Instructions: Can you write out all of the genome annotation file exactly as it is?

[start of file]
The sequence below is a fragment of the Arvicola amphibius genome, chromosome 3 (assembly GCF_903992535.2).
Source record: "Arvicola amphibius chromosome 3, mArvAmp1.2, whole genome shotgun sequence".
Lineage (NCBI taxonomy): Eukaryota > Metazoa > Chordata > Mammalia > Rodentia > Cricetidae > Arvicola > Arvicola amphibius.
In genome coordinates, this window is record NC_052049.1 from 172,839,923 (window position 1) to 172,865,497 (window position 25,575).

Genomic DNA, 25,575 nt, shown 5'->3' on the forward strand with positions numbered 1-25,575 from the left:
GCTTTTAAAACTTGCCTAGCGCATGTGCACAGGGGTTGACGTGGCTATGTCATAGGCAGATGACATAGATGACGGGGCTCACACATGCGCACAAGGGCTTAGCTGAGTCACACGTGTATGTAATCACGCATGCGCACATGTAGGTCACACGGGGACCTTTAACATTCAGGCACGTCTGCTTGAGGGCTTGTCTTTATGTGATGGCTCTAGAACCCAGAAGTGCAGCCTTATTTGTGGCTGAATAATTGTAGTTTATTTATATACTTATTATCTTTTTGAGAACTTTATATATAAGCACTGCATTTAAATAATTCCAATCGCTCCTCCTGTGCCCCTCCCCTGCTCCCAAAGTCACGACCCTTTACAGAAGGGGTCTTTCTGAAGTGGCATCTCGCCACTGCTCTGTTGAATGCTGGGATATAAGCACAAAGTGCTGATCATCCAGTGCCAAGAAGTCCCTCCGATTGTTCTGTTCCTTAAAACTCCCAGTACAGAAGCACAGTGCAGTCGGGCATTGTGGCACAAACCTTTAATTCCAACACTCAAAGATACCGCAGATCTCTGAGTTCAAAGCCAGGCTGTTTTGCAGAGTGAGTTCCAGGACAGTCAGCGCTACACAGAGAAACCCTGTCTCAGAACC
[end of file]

The sequence below is a fragment of the Arvicola amphibius genome, chromosome 3 (assembly GCF_903992535.2).
Source record: "Arvicola amphibius chromosome 3, mArvAmp1.2, whole genome shotgun sequence".
Lineage (NCBI taxonomy): Eukaryota > Metazoa > Chordata > Mammalia > Rodentia > Cricetidae > Arvicola > Arvicola amphibius.
In genome coordinates, this window is record NC_052049.1 from 172,839,923 (window position 1) to 172,865,497 (window position 25,575).

Genomic DNA, 25,575 nt, shown 5'->3' on the forward strand with positions numbered 1-25,575 from the left:
GCTTTTAAAACTTGCCTAGCGCATGTGCACAGGGGTTGACGTGGCTATGTCATAGGCAGATGACATAGATGACGGGGCTCACACATGCGCACAAGGGCTTAGCTGAGTCACACGTGTATGTAATCACGCATGCGCACATGTAGGTCACACGGGGACCTTTAACATTCAGGCACGTCTGCTTGAGGGCTTGTCTTTATGTGATGGCTCTAGAACCCAGAAGTGCAGCCTTATTTGTGGCTGAATAATTGTAGTTTATTTATATACTTATTATCTTTTTGAGAACTTTATATATAAGCACTGCATTTAAATAATTCCAATCGCTCCTCCTGTGCCCCTCCCCTGCTCCCAAAGTCACGACCCTTTACAGAAGGGGTCTTTCTGAAGTGGCATCTCGCCACTGCTCTGTTGAATGCTGGGATATAAGCACAAAGTGCTGATCATCCAGTGCCAAGAAGTCCCTCCGATTGTTCTGTTCCTTAAAACTCCCAGTACAGAAGCACAGTGCAGTCGGGCATTGTGGCACAAACCTTTAATTCCAACACTCAAAGATACCGCAGATCTCTGAGTTCAAAGCCAGGCTGTTTTGCAGAGTGAGTTCCAGGACAGTCAGCGCTACACAGAGAAACCCTGTCTCAGAACC